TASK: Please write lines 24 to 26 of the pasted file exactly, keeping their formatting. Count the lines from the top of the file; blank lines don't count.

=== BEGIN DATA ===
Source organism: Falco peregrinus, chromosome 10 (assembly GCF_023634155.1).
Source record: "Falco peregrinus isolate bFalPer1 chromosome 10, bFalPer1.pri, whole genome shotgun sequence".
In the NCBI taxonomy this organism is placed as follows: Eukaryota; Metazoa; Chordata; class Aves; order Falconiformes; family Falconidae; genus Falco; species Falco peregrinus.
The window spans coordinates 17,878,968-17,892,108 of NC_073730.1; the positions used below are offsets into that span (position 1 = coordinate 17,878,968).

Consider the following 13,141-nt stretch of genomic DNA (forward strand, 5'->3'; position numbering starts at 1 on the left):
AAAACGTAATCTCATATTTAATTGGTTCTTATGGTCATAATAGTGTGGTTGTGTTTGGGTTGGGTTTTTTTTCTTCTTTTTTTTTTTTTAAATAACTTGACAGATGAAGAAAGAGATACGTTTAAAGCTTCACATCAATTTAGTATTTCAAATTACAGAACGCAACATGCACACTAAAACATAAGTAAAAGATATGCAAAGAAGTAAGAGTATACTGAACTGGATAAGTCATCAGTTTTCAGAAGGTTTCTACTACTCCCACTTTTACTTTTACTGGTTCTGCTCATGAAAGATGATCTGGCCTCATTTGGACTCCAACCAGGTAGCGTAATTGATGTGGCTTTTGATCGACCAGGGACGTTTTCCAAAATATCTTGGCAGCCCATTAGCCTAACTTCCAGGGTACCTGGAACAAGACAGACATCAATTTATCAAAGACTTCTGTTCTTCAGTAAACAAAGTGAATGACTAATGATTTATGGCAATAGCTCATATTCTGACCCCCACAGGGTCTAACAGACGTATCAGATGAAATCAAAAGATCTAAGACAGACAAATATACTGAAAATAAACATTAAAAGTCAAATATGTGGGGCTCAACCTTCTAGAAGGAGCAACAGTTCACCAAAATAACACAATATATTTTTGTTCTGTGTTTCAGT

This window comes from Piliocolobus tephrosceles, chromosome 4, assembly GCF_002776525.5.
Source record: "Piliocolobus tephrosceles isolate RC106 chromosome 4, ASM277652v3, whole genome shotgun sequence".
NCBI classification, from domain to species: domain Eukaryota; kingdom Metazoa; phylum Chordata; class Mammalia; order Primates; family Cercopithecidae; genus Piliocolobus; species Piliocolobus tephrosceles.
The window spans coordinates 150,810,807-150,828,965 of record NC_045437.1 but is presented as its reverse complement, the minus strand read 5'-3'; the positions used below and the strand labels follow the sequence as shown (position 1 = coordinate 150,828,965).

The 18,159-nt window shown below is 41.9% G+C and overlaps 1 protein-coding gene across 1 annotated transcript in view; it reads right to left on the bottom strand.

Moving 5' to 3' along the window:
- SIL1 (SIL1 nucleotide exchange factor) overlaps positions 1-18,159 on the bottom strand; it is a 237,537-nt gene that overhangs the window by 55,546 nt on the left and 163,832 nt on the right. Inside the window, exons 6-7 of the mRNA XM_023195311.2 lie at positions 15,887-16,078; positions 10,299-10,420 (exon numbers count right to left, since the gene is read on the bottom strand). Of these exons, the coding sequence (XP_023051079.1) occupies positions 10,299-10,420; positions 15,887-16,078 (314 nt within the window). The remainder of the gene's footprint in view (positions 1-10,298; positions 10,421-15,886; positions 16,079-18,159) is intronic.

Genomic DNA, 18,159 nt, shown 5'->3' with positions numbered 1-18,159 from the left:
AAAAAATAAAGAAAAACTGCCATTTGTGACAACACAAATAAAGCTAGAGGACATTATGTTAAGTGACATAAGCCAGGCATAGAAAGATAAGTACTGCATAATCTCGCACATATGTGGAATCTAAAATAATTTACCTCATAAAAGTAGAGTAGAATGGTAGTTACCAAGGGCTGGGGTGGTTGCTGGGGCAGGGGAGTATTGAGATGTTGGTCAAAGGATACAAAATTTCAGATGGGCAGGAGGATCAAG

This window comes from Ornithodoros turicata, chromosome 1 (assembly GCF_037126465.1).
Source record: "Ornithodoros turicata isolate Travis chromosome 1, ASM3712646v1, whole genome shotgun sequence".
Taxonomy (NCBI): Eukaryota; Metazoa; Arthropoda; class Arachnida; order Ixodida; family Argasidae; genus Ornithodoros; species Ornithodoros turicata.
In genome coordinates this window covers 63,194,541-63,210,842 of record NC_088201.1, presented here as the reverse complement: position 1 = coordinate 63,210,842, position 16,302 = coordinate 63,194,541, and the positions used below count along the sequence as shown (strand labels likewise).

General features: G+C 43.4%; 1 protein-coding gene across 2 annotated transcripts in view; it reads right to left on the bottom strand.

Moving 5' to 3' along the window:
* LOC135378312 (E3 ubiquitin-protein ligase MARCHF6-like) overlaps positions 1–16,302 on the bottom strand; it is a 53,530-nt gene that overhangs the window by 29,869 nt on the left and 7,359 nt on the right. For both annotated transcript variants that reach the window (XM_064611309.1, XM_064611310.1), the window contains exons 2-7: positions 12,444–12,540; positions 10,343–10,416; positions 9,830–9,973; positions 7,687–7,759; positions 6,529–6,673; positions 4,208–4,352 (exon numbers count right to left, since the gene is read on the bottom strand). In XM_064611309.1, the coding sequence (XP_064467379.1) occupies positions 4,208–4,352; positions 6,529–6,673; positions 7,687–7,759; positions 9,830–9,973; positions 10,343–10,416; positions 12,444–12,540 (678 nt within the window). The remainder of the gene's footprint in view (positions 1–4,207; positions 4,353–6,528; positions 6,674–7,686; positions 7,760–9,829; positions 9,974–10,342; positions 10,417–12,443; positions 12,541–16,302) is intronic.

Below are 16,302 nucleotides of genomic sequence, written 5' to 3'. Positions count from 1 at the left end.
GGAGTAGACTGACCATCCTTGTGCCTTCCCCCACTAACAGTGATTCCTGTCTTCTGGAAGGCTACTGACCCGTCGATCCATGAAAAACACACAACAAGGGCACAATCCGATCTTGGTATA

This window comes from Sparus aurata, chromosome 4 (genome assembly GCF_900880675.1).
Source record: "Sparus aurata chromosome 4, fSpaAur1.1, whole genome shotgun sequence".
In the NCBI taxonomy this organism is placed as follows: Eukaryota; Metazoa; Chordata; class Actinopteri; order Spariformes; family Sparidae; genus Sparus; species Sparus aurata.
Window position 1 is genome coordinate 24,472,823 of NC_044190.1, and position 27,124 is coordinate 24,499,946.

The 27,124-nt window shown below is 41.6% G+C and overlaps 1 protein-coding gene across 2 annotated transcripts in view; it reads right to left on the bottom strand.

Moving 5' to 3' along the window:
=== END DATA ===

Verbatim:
GGAGTAGACTGACCATCCTTGTGCCTTCCCCCACTAACAGTGATTCCTGTCTTCTGGAAGGCTACTGACCCGTCGATCCATGAAAAACACACAACAAGGGCACAATCCGATCTTGGTATA

This window comes from Sparus aurata, chromosome 4 (genome assembly GCF_900880675.1).
Source record: "Sparus aurata chromosome 4, fSpaAur1.1, whole genome shotgun sequence".